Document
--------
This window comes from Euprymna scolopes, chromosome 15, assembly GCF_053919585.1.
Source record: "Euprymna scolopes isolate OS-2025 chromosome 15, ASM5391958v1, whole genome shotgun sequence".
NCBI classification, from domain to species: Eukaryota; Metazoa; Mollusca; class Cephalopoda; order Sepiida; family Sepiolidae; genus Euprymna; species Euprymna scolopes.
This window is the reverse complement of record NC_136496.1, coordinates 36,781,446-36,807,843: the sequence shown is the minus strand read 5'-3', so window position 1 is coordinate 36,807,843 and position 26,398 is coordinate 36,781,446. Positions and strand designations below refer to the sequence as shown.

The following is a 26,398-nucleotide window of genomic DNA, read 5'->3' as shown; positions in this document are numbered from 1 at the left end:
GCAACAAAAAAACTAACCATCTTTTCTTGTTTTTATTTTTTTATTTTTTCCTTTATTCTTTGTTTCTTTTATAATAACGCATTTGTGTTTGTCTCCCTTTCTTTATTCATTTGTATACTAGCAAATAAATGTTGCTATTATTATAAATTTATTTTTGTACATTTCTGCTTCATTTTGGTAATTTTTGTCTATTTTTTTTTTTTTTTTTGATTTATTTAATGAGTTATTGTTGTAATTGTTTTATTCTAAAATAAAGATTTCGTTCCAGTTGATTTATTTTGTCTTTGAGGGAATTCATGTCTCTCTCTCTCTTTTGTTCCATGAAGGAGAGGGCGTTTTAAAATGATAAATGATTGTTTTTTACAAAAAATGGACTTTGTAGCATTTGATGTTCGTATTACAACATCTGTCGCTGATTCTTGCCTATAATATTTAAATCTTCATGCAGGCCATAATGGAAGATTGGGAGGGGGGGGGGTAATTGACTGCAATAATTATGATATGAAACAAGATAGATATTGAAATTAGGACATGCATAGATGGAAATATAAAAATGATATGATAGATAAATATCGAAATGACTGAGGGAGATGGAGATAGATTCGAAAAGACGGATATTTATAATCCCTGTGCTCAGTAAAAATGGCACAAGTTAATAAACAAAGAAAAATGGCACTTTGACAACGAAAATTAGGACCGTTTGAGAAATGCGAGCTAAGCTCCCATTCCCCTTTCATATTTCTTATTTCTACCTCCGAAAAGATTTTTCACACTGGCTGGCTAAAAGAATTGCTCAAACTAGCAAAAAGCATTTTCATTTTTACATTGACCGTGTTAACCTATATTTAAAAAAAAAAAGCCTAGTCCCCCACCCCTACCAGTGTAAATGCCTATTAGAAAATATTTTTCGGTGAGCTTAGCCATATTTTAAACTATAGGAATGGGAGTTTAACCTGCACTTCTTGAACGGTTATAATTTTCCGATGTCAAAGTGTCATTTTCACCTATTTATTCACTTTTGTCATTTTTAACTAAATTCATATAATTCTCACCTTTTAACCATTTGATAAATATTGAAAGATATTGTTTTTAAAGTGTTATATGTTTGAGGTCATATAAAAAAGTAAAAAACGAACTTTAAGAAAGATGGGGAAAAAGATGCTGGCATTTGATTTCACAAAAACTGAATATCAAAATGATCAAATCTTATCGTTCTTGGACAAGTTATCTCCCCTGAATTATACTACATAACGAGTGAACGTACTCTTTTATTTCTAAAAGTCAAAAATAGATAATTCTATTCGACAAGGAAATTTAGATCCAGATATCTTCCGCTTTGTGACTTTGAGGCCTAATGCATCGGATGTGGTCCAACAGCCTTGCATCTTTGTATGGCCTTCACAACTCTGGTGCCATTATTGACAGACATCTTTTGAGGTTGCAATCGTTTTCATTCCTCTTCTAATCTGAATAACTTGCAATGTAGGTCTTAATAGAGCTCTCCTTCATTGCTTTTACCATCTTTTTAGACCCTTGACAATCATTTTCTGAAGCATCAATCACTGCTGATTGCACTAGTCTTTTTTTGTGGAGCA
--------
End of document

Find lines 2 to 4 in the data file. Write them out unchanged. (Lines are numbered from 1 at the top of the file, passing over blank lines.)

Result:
Source record: "Euprymna scolopes isolate OS-2025 chromosome 15, ASM5391958v1, whole genome shotgun sequence".
NCBI classification, from domain to species: Eukaryota; Metazoa; Mollusca; class Cephalopoda; order Sepiida; family Sepiolidae; genus Euprymna; species Euprymna scolopes.
This window is the reverse complement of record NC_136496.1, coordinates 36,781,446-36,807,843: the sequence shown is the minus strand read 5'-3', so window position 1 is coordinate 36,807,843 and position 26,398 is coordinate 36,781,446. Positions and strand designations below refer to the sequence as shown.